This past July, a Officer saw a man push a woman on the shoulders, which caused her to become off balance and step backwards on the sidewalk. The officer arrested the 24-year-old man for misdemeanor domestic violence.
In another incident, a husband—and the potential victim—would not cooperate with the police, according to MVPD spokeswoman Liz Wylie. "No one was injured, except for some scratches," Wylie said.
In the first six months of 2012, the MVPD arrested 30 people for felonious domestic violence, according to statistics received by Mountain View Patch. Misdemeanor domestic violence arrests totaled 28.
"Thirty is not a lot for a city of our size and diversity," Wylie said.
However at the , a local non-profit that provides counseling services to families in Mountain View and Los Altos primarily, they've noticed that in recent years more people have been victimized. Executive Director felt 30 felony arrests was a lot and puts part of the blames on the economy.
"Since the stress of society, especially in these economic times, we've seen an increase in domestive violence in the area," said Kane, "and it goes across all socio-economic groups."
The Santa Clara County District Attorney's office noted on its website that six people died in 2006 as a result of domestic violence. They added that women in the U.S. experience more danger in their own homes than on the streets. Also, in about five to 10 percent of domestic violence cases men are the victims and women the aggressors.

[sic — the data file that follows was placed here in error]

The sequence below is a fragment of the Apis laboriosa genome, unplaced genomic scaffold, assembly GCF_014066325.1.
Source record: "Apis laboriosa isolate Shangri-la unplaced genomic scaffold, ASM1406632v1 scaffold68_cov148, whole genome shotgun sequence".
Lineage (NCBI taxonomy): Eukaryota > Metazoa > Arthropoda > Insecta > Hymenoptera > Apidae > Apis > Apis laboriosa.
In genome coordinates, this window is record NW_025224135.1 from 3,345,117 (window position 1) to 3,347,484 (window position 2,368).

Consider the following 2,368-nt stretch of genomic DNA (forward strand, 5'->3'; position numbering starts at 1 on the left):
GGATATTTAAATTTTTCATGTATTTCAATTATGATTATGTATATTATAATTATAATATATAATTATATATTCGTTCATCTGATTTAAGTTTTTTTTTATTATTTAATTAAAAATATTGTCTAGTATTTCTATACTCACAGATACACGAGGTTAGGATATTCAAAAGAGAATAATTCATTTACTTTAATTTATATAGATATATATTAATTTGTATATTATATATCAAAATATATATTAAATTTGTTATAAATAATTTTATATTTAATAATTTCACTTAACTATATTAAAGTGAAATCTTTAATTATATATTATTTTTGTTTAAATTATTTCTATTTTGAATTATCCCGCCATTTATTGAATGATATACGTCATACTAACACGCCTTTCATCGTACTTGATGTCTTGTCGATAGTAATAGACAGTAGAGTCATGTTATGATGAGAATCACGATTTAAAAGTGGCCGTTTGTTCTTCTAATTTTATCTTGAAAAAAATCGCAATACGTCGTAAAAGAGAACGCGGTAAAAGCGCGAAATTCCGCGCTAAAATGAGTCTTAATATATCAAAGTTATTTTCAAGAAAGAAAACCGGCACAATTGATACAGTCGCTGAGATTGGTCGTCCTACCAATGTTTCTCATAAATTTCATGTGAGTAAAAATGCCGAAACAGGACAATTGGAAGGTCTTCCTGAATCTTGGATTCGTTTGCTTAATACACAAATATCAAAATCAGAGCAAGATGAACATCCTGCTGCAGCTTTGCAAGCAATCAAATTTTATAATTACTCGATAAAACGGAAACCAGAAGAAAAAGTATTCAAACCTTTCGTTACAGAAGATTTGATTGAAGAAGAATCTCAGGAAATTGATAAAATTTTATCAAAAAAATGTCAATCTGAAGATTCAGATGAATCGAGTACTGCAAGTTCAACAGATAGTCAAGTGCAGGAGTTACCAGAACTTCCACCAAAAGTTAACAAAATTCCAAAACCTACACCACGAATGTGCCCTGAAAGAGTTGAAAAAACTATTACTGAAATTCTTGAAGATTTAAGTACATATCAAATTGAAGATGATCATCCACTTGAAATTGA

CHAC services the cities of Los Altos and Los Altos Hills and Mountain View. About 85 percent are Mountain View residents. Kane told Patch that a new domestic violence non-profit has started in Los Altos to address the issue there.
Kane also explained that domestic violence has many adverse effects because the violence is not only physical, but there's an emotional control that can cause lower self-esteem. It creates the conditions where an individual can lose themselves, she explained. Women without their own careers are particulalry vulnerable, she shared, and find it harder to get out.
The children of the victim can also be affected. In the cases when violence is in the home, "children really suffer in homes when there is a abuse," Kane said. She used an example of a scared 12-year-old whose father would yell at her and the child fears what happens when the yelling escalates.
That's a similar reason for why even being pushed can be considered violence. The action could be the beginning of something worse, Kane suggested and the victim may realize this.
"When you are dealing with someone with rage," she said., "You never know how far they will go."
Kane reminded that no one "has the right to abuse" you. "What happens if the the victims is pushed against a wall?"
"Part of the fear is knowing that the fear will grow," she said.
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